Considerations in human influence.

 

When we’re trying to get what we want in life, it helps if we understand the desires, biases and triggers of others, especially those human truths that remain consistent from generation to generation. Understanding these areas unlocks the secrets to effectively navigating social scenarios and helps you to achieve your desired outcomes while also becoming aware of others goals and motivations.
 

Part 1: Desires

Stage 1: Security and Variety

Money is a motivation for most people because it’s the most clear cut way to achieve the lower levels of Maslow’s hierarchy of needs, certainty and security as well as variety in life’s experiences. However, when the majority of these needs are met our motivation for money becomes less important.

Stage 2: Autonomy

Once you get past money, autonomy becomes incredibly important. Our desire to be self-directed and independent in our pursuits makes us feel free and able to make independent choices.

Stage 3: Significance

We want to be good at something and we want to be constantly bettering ourselves. We want to feel unique and important and to believe that we’re making a valued contribution to others.

Stage 4: Love and Connection

The desire to want to feel a strong sense of connection with someone.

Step 5: Growth

The pursuit of self-actualization, to expand our capacity and capability of our understanding of the external world and ourselves.

Step 6: Contribution

A sense of service and focus on giving support to others.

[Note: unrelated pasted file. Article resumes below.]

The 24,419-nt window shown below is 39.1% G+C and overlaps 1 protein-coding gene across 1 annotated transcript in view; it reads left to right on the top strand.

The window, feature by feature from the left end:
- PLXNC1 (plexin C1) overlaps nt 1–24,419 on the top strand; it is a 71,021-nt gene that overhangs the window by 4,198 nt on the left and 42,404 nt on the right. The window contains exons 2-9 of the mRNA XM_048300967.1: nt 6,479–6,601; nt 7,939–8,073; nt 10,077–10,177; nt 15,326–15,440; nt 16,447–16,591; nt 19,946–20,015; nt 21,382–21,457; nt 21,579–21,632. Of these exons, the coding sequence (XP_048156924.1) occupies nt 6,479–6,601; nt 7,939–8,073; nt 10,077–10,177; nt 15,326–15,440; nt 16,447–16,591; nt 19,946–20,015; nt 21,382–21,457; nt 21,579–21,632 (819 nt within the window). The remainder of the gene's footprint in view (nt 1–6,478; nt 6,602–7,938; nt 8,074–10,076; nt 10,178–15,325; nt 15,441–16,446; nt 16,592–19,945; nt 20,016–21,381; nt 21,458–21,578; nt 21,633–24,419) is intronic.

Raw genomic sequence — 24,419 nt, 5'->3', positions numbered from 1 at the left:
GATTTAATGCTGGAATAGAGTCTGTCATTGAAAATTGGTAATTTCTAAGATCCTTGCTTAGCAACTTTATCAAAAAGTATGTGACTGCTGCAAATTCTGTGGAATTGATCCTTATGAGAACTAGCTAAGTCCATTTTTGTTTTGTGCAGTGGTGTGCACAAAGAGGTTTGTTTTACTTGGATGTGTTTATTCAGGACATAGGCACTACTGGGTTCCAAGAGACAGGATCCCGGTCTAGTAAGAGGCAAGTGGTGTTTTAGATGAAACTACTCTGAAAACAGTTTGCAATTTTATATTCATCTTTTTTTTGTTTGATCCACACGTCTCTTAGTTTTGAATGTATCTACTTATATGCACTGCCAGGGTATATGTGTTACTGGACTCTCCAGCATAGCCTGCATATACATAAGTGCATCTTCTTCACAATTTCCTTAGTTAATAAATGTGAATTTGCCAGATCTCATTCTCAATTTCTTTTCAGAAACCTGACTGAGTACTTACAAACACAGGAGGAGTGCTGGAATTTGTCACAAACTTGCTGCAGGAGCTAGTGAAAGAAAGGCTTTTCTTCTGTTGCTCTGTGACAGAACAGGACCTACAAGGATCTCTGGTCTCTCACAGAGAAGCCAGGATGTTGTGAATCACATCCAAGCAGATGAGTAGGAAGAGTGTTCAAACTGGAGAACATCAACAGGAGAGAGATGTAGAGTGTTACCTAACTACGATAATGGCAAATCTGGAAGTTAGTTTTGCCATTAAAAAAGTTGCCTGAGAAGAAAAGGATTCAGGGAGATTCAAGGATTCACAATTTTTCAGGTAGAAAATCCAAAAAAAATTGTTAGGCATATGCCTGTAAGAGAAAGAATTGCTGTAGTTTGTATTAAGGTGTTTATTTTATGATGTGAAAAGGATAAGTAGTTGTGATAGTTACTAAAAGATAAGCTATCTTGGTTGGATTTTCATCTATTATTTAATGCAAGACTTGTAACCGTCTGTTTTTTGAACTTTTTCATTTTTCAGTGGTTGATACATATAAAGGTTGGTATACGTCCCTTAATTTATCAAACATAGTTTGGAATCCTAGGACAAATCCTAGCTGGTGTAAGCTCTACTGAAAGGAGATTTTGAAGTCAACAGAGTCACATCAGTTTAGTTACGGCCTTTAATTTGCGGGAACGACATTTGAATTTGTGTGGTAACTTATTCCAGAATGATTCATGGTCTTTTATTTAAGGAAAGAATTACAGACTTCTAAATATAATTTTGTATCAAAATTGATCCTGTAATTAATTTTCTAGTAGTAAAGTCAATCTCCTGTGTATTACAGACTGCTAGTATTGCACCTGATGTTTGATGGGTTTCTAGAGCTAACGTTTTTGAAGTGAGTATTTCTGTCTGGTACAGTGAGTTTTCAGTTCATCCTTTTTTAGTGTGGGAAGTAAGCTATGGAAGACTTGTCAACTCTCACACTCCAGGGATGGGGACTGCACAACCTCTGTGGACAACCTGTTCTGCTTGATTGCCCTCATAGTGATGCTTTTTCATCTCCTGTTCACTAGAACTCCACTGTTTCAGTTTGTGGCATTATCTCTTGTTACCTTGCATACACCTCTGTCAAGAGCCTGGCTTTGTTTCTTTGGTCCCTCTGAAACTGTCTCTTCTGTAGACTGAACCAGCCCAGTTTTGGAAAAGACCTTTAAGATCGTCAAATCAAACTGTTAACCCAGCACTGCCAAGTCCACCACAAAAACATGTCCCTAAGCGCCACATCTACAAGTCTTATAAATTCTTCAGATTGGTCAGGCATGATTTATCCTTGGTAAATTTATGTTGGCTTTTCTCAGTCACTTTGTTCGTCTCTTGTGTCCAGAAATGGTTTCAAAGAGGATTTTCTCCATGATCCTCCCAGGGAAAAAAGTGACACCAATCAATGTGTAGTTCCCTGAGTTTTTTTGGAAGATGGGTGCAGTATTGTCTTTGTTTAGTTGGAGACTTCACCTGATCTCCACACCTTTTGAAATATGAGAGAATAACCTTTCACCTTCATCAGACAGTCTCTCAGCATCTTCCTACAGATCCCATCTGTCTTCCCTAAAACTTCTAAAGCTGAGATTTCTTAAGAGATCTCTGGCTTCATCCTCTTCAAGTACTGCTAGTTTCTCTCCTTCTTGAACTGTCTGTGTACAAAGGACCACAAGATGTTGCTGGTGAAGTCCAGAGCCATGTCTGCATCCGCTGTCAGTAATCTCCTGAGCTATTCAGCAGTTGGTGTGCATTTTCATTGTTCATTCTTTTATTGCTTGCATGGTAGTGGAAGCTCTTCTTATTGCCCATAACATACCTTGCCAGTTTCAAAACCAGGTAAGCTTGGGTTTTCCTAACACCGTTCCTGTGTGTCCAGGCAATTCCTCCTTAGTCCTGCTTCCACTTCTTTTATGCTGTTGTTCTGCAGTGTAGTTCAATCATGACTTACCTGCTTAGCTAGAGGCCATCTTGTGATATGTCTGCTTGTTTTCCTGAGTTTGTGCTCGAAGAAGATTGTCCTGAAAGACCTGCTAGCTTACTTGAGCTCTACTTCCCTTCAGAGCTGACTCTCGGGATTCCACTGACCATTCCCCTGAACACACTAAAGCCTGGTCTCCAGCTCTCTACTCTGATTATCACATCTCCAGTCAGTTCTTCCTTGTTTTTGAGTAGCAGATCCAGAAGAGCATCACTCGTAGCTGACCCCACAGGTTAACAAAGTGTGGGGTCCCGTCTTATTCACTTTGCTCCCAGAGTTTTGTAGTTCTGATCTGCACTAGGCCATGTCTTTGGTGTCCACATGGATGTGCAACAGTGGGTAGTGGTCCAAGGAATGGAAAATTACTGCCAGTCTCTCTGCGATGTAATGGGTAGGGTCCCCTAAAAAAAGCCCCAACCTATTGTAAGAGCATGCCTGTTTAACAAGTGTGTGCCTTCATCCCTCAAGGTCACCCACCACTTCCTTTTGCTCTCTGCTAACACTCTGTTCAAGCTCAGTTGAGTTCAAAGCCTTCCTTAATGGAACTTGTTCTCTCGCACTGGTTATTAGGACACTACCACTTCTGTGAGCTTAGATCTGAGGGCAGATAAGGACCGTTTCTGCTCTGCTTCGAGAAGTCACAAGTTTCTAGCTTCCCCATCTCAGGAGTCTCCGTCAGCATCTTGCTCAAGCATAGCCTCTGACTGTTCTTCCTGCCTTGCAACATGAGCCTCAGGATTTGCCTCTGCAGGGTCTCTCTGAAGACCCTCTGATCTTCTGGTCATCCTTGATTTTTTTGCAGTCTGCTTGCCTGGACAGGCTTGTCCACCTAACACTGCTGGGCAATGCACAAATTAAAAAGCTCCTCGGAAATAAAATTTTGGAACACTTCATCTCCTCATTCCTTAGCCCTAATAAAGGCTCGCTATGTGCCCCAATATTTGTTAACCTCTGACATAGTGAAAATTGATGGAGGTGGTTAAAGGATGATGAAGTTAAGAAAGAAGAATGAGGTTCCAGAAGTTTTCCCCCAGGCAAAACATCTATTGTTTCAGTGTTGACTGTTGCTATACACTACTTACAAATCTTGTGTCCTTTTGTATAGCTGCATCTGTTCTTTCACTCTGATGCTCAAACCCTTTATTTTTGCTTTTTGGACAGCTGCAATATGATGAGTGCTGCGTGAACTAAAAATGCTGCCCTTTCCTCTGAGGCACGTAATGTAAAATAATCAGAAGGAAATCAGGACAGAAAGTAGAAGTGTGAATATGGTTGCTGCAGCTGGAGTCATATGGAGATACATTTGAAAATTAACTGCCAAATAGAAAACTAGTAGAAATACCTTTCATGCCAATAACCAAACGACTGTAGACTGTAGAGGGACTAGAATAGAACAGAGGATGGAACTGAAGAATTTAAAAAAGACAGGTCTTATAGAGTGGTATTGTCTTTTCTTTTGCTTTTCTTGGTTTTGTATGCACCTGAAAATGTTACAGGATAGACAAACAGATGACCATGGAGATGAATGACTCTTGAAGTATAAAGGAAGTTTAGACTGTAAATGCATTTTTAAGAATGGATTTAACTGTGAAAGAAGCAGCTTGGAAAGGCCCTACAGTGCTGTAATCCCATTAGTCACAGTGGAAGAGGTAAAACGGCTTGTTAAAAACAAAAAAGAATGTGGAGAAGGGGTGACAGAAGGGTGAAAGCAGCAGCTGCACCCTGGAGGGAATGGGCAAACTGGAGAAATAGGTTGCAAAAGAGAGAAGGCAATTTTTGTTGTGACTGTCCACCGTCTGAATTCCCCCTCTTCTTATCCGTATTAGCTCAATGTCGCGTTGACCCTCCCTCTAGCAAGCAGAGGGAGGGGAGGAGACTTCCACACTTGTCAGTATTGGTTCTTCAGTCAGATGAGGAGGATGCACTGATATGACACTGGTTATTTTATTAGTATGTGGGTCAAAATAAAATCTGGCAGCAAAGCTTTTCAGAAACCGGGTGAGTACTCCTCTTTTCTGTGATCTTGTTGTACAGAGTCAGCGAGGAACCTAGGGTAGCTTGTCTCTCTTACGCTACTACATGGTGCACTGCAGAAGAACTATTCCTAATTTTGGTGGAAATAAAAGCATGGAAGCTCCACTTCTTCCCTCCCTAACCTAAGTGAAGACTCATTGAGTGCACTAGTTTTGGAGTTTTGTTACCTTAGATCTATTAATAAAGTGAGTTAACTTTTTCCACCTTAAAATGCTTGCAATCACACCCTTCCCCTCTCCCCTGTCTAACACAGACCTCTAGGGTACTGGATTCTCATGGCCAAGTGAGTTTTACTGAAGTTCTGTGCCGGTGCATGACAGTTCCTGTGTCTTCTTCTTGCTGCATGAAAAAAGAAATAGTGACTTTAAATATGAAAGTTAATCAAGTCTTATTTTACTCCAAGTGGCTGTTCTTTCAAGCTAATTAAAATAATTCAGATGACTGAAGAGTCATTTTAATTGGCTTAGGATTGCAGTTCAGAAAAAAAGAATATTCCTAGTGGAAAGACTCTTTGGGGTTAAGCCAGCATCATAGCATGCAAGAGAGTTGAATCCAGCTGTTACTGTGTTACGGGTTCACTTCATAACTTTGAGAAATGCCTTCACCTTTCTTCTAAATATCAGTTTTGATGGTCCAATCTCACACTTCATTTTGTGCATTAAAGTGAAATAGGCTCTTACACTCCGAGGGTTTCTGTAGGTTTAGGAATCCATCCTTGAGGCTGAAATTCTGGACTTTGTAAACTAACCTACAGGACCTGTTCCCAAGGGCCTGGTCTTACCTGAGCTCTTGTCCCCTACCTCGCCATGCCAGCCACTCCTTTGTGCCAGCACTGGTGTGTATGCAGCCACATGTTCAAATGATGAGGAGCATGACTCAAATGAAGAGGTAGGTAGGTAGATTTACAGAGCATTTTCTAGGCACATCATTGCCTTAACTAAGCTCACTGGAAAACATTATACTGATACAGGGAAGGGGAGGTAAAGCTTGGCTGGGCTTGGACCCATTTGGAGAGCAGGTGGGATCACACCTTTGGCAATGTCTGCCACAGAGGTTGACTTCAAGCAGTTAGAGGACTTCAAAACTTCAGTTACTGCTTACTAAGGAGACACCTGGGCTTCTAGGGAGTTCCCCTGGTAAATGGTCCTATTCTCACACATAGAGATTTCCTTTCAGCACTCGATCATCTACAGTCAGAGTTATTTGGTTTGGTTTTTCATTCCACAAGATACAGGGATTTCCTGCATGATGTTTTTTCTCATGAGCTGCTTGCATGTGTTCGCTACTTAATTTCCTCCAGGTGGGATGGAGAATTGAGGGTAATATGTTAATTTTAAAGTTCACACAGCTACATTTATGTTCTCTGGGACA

Part 2: Biases

Now that we have a blanket idea of the basic progression of human motivation, the next step is to become more attuned to the subconscious biases that many people possess. These biases are often habitual, deeply engrained behaviors that are acquired through experience and are highly difficult to override.
 

Bias 1: Self-Serving Bias

The process where by success is often justified as internally derived, but task failure is attributed to external ascriptions.

Bias 2: Bandwagon Effect

The tendency to do (or believe) things because many other people do the same.

Bias 3: Confirmation Bias

The tendency to search for or interpret information in a way that confirms one's preconceptions.

Bias 4: Déformation Professionnelle

The tendency to look at things according to the conventions of one's own profession, forgetting any broader point of view.

Bias 5: Endowment Effect

The tendency for people to demand more to give up an object than they would be willing to pay to acquire it".

Bias 6: Impact Bias

The tendency for people to overestimate the length or the intensity of the impact of future feeling states.

Bias 7: Information Bias

The tendency to seek information even when it cannot affect action.

Bias 8: Mere Exposure Effect

The tendency for people to express undue liking for things merely because they are familiar with them.

Bias 9: Omission Bias

The tendency to judge harmful actions as worse, or less moral, than equally harmful omissions (inactions).

Bias 10: Planning Fallacy

The tendency to underestimate task-completion times.

Bias 11: Selective Perception

The tendency for expectations to affect perception.

Bias 12: Status Quo Bias